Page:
● Clean Your Baby's Teeth Regularly

This task is highly important and it is something that must be done with or without the presence of the first set of teeth at his sixth month. Always wipe your baby’s gums after every food intake with a clean gauze wrapped on your hand. You can also use a wet cloth as long as the fabric is neat and clean. You can also buy cleaning devices that are suited to cleaning excess food stuck on the child’s mouth.

● Caring For The First Few Teeth

When you’ve seen the first few baby teeth come out, immediately tend to them and realize its importance. Some parents neglect the importance of baby teeth because they will be eventually replaced. But you must realize that baby teeth are used for the child’s food digestion and losing these teeth early before the permanent teeth arrive would be hard on the kid. Suffering from gum diseases such as gingivitis is also troublesome for a child and the best way to avoid this is to tend to your child’s dental needs

● Avoiding Cavities

This is a crucial thing to understand because cavities cause discomfort on chewing and biting and may lead to further complications if left untreated. Early signs of cavities are notable if parts of the teeth are marked with dark, black spots and rough edges on the top part. Exposing your baby to too much milk without ingestion may cause cavities so never forget to remove the bottle of milk if your child is done with it. Always observe if he is only keeping the bottle in his mouth for comfort instead of consumption purposes.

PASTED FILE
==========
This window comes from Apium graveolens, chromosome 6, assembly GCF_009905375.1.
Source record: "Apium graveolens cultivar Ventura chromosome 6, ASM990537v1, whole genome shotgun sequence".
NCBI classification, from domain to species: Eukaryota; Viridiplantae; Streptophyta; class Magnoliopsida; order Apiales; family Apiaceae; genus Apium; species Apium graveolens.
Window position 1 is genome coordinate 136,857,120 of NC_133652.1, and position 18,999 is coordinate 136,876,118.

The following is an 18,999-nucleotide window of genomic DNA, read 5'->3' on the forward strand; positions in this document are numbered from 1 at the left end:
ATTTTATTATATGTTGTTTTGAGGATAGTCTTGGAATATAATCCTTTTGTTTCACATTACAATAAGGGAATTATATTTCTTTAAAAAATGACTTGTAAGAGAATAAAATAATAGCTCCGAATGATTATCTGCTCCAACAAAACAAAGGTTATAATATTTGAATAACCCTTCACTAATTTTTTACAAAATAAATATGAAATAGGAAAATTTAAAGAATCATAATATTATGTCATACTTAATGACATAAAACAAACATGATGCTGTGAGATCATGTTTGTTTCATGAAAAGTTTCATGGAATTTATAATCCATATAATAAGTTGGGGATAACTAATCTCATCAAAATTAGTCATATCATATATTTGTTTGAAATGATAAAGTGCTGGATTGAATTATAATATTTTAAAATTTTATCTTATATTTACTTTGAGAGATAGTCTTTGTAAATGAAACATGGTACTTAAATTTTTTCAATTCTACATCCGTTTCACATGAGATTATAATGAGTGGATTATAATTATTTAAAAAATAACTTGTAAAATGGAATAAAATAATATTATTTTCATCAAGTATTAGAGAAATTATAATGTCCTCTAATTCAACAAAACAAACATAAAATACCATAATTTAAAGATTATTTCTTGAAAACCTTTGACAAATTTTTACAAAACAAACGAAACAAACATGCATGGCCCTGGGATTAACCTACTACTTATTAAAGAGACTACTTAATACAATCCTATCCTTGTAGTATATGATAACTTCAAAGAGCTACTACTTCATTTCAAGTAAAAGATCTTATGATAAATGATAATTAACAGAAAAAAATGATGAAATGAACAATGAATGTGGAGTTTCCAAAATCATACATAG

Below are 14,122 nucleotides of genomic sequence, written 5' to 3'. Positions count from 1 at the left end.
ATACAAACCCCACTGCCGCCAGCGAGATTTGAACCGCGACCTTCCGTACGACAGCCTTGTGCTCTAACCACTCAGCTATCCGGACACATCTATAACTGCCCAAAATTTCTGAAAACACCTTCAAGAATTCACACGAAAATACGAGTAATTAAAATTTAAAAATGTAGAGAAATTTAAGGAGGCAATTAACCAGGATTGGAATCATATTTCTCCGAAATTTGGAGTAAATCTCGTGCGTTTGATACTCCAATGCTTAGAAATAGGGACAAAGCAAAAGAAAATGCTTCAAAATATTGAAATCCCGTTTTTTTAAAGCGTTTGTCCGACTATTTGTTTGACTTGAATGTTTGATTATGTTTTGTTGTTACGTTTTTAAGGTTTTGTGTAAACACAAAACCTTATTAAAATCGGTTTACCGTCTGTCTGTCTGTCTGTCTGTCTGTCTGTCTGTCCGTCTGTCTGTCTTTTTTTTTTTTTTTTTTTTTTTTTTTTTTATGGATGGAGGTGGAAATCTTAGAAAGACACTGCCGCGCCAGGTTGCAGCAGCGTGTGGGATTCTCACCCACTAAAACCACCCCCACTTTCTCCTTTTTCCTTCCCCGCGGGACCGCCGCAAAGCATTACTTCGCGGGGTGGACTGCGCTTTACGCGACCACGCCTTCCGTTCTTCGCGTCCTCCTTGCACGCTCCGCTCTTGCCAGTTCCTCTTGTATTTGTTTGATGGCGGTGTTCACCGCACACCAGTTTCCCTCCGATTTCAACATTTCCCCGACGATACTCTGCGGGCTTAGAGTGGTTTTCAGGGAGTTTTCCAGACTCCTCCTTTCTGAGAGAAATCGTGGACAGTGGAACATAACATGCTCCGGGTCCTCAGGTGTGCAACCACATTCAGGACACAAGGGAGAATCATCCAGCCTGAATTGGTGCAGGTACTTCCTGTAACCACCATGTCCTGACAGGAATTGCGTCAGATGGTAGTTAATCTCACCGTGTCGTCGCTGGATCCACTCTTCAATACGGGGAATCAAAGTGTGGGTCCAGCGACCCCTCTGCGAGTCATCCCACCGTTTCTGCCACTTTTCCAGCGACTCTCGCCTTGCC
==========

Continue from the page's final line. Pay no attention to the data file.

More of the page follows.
● Give Water After Each Meal

Never forget to hand a small glass of water to your baby and assist him in drinking it after he or she has finished eating his baby meal. Although, baby cereals and meals are easy to ingest, there may still be some of it remaining on your child’s teeth after feeding time. It is best to clear that up and let him drink a small portion of a glass of water.

● Using Toothbrush

It’s important to have your baby get used to the feel of a toothbrush circling his teeth and mouth. After the initial stage of baby teeth is development and thimble-like devices and damp cloth are no longer suited for dental care, it is best to help him familiarize with the use of toothbrush. Dentists recommend starting using a regular baby toothbrush once the baby reaches 18 months. This may be done earlier if the baby starts growing teeth at a much earlier rate.